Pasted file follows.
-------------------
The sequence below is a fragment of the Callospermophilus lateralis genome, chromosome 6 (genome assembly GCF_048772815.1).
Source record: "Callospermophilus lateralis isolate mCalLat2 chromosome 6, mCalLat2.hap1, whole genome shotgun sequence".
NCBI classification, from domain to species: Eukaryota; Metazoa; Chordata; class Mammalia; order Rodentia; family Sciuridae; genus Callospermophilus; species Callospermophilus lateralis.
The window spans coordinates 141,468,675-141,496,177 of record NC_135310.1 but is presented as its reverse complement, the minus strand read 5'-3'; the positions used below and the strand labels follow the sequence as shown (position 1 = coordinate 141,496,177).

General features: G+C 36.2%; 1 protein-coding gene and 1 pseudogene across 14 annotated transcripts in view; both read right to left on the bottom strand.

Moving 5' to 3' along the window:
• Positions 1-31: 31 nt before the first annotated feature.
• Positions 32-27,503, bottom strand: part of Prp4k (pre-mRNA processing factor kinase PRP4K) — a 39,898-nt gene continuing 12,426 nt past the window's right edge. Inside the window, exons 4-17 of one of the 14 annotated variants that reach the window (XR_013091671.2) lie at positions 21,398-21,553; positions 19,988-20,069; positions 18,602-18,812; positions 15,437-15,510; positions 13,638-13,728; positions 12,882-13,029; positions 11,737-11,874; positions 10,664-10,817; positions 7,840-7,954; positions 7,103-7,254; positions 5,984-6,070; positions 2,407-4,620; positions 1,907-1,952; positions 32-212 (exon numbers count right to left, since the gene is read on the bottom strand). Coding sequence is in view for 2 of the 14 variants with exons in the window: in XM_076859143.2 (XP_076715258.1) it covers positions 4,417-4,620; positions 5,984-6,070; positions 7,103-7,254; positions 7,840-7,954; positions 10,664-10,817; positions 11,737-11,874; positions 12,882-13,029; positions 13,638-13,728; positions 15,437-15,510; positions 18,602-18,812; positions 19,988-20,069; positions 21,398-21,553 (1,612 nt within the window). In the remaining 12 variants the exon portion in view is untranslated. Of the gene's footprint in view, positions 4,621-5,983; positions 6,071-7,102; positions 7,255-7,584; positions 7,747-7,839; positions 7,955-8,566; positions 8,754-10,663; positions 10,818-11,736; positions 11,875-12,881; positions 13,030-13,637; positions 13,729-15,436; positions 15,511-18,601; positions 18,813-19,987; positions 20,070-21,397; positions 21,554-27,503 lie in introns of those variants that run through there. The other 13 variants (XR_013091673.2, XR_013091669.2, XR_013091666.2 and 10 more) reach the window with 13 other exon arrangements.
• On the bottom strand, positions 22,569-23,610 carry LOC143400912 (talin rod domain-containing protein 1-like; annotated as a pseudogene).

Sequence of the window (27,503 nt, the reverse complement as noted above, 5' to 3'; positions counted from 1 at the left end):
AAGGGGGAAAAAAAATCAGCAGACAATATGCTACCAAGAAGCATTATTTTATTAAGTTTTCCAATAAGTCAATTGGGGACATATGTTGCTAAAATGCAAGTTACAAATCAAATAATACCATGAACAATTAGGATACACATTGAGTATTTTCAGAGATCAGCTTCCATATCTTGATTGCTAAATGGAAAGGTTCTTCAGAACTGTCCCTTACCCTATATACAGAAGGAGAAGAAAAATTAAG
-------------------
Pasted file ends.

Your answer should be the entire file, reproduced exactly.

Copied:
The sequence below is a fragment of the Callospermophilus lateralis genome, chromosome 6 (genome assembly GCF_048772815.1).
Source record: "Callospermophilus lateralis isolate mCalLat2 chromosome 6, mCalLat2.hap1, whole genome shotgun sequence".
NCBI classification, from domain to species: Eukaryota; Metazoa; Chordata; class Mammalia; order Rodentia; family Sciuridae; genus Callospermophilus; species Callospermophilus lateralis.
The window spans coordinates 141,468,675-141,496,177 of record NC_135310.1 but is presented as its reverse complement, the minus strand read 5'-3'; the positions used below and the strand labels follow the sequence as shown (position 1 = coordinate 141,496,177).

General features: G+C 36.2%; 1 protein-coding gene and 1 pseudogene across 14 annotated transcripts in view; both read right to left on the bottom strand.

Moving 5' to 3' along the window:
• Positions 1-31: 31 nt before the first annotated feature.
• Positions 32-27,503, bottom strand: part of Prp4k (pre-mRNA processing factor kinase PRP4K) — a 39,898-nt gene continuing 12,426 nt past the window's right edge. Inside the window, exons 4-17 of one of the 14 annotated variants that reach the window (XR_013091671.2) lie at positions 21,398-21,553; positions 19,988-20,069; positions 18,602-18,812; positions 15,437-15,510; positions 13,638-13,728; positions 12,882-13,029; positions 11,737-11,874; positions 10,664-10,817; positions 7,840-7,954; positions 7,103-7,254; positions 5,984-6,070; positions 2,407-4,620; positions 1,907-1,952; positions 32-212 (exon numbers count right to left, since the gene is read on the bottom strand). Coding sequence is in view for 2 of the 14 variants with exons in the window: in XM_076859143.2 (XP_076715258.1) it covers positions 4,417-4,620; positions 5,984-6,070; positions 7,103-7,254; positions 7,840-7,954; positions 10,664-10,817; positions 11,737-11,874; positions 12,882-13,029; positions 13,638-13,728; positions 15,437-15,510; positions 18,602-18,812; positions 19,988-20,069; positions 21,398-21,553 (1,612 nt within the window). In the remaining 12 variants the exon portion in view is untranslated. Of the gene's footprint in view, positions 4,621-5,983; positions 6,071-7,102; positions 7,255-7,584; positions 7,747-7,839; positions 7,955-8,566; positions 8,754-10,663; positions 10,818-11,736; positions 11,875-12,881; positions 13,030-13,637; positions 13,729-15,436; positions 15,511-18,601; positions 18,813-19,987; positions 20,070-21,397; positions 21,554-27,503 lie in introns of those variants that run through there. The other 13 variants (XR_013091673.2, XR_013091669.2, XR_013091666.2 and 10 more) reach the window with 13 other exon arrangements.
• On the bottom strand, positions 22,569-23,610 carry LOC143400912 (talin rod domain-containing protein 1-like; annotated as a pseudogene).

Sequence of the window (27,503 nt, the reverse complement as noted above, 5' to 3'; positions counted from 1 at the left end):
AAGGGGGAAAAAAAATCAGCAGACAATATGCTACCAAGAAGCATTATTTTATTAAGTTTTCCAATAAGTCAATTGGGGACATATGTTGCTAAAATGCAAGTTACAAATCAAATAATACCATGAACAATTAGGATACACATTGAGTATTTTCAGAGATCAGCTTCCATATCTTGATTGCTAAATGGAAAGGTTCTTCAGAACTGTCCCTTACCCTATATACAGAAGGAGAAGAAAAATTAAG